Design-for-Assembly Is Crucial to Design Success

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Douglas Alexander
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Re: Who is responsible?
Douglas Alexander   2/22/2013 11:56:13 AM
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@Freebird, you are correct. We did our own manufacturing, but at the system levels only. The PCB stuffing and machining and sheet metal fab all were outsourced. So, we had not so much of a vertical integration thing going as much as a hybrid manufacturing operation. We did not have a Turnkey Assembly House because our product line was more characterized as a low volume, high mix. The end product was almost custom for each delivery. Our internal BOM management was based upon configurable BOMs. I liken this to a Restaraunt model, where all the food stores are in the kitchen, but the customer can pick and choose from a menu to suit his or her particular tastes. Our storehouse had sub assemblies that could be mixed and matched depending upon frequency, bit rate, modulation, power, antenna size, cable or wave guide interfaces, single or redundant circuitry, software options for alerts and alarms, mobile vs. stationary...etc. So, the sales people would sit down with the customer and fill in a sales order check list reflecting all of the options above. A data entry clears would plug in all the selections and the BOM configurator would spit out the resultant materials requirements. The order would be included in a master schedule for MRP, and we're off to the races. Our procurement people would order components, modules, and assemblies accordingly. The various qualified suppliers would handle their respective parts of the order and ship the goods to our factory for final assembly and test. As you can imagine, the BOM configuration software was critical to the whole operation and saved us tons of time over having to enter each new Top Level Product into the Item Master with unique part numbers. We cross referenced the Sales Order to the Customer's specifications and serial numbers and that is how we tracked field units and created reorders quickly. Pretty nifty, Huh?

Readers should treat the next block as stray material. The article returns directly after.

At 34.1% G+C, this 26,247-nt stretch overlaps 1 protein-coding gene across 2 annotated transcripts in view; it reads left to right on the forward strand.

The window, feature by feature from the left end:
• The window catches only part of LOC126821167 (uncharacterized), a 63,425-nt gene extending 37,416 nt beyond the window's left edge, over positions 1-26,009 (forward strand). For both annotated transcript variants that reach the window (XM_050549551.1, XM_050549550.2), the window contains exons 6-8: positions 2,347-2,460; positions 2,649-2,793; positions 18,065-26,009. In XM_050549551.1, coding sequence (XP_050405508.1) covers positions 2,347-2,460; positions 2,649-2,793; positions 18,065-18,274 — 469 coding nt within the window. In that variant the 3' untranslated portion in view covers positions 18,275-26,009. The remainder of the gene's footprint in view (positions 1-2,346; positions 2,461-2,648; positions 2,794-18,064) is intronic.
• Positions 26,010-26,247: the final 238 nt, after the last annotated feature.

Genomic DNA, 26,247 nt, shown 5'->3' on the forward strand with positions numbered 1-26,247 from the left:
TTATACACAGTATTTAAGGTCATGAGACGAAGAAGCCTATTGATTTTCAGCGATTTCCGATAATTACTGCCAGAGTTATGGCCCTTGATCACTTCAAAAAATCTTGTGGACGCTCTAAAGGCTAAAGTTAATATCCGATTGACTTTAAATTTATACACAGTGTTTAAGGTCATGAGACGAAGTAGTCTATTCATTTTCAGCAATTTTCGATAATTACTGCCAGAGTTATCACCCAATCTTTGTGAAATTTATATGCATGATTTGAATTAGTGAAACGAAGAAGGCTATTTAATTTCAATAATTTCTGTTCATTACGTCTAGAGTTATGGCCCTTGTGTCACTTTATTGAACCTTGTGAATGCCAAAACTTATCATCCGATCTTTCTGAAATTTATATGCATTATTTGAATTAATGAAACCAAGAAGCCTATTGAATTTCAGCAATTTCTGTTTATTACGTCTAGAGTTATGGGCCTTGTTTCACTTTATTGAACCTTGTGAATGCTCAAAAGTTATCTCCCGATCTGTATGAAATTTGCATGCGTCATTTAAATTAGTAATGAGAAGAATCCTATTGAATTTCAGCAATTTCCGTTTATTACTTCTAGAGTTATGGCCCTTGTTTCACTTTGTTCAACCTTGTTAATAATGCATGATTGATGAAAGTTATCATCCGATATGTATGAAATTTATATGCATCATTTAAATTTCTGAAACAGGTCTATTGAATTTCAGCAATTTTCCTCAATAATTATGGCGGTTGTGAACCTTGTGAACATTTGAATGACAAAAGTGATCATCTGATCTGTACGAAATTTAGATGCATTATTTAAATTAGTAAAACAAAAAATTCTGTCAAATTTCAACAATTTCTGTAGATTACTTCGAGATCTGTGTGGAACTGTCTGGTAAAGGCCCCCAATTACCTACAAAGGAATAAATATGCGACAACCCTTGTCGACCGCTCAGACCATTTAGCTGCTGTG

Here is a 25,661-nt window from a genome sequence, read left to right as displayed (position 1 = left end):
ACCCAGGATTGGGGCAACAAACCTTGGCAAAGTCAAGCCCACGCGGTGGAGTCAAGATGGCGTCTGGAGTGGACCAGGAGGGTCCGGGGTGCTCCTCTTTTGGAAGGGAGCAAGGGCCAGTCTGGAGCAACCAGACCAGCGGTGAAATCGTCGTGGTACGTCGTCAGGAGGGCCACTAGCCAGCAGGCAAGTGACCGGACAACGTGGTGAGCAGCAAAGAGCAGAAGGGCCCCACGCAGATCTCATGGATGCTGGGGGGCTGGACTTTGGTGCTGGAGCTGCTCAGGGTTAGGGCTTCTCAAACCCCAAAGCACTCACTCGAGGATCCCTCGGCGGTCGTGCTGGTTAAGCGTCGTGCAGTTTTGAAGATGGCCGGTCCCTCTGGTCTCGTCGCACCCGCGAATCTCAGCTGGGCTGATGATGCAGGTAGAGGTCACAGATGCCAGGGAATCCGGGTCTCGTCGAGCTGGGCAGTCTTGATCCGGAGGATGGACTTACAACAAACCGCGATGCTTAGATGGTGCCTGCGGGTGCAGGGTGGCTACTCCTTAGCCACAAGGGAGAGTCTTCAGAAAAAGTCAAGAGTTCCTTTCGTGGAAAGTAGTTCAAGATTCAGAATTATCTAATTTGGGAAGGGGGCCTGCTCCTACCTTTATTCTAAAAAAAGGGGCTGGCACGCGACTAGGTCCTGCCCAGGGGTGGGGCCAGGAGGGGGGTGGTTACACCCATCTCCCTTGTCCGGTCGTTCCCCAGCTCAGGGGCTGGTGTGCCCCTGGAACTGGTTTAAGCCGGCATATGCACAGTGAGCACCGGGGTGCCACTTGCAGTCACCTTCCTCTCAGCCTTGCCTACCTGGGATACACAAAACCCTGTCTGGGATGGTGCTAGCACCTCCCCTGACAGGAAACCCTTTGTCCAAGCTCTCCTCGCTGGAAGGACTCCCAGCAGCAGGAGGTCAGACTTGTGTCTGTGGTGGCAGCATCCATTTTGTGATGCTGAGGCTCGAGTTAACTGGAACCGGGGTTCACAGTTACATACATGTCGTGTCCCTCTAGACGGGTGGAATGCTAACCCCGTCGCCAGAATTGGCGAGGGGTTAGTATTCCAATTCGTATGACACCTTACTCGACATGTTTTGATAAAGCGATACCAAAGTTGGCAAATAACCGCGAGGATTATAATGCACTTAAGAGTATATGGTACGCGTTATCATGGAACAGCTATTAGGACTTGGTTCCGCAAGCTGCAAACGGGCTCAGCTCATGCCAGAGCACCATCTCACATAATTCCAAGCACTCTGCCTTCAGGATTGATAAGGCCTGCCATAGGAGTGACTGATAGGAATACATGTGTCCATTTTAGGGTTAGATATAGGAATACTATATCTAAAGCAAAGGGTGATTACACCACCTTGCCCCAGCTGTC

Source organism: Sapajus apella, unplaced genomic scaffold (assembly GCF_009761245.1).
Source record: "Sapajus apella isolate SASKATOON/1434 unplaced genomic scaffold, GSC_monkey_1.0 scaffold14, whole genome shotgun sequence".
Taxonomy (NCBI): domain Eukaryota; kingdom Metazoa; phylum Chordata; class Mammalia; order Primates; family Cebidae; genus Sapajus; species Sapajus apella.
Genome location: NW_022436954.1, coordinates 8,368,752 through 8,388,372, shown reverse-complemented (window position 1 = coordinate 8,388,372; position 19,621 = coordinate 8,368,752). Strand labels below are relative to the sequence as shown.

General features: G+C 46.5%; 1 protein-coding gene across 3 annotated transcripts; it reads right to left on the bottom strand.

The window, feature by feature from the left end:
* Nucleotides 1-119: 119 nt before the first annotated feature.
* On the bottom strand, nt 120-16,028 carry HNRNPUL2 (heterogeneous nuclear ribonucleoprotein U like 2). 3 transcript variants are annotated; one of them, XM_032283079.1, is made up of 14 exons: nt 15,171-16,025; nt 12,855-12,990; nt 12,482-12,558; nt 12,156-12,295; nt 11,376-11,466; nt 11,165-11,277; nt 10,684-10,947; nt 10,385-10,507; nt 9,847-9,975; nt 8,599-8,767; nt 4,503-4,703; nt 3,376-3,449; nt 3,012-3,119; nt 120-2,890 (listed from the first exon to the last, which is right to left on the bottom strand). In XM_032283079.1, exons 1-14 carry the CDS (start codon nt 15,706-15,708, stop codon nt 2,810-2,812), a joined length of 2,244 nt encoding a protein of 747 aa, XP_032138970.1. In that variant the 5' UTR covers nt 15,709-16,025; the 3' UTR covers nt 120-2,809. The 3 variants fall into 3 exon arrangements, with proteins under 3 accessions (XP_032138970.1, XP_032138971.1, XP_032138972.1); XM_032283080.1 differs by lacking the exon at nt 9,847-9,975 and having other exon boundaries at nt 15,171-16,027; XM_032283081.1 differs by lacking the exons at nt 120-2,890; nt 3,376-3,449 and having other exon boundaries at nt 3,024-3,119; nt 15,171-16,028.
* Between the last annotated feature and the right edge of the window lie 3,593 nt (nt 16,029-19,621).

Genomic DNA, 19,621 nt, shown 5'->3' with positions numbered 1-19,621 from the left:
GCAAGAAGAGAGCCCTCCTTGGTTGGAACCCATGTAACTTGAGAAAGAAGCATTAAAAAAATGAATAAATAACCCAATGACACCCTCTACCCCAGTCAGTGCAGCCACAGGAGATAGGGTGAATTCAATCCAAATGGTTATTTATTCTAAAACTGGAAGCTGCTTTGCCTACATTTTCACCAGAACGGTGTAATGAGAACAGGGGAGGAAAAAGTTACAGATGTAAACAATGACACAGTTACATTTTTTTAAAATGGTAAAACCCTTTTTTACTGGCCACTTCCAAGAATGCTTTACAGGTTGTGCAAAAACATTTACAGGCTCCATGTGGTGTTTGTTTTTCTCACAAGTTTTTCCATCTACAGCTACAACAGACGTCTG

FreeBird
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Who is responsible?
FreeBird   2/21/2013 4:01:20 PM
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Douglas: it sounds like the example above happened within an organization that still did its own manufacturing. If that is the case, better communication is the solution. But what about outsourcing? I've had the impression for awhile that the DFX function belongs to the EMS. Does that work any better or worse than in-house?

syedzunair
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Re: DFA is crucial
syedzunair   2/21/2013 2:44:02 AM
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Yes, those are pretty difficult to find these days. 

Douglas Alexander
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Re: DFA is crucial
Douglas Alexander   2/20/2013 8:57:48 PM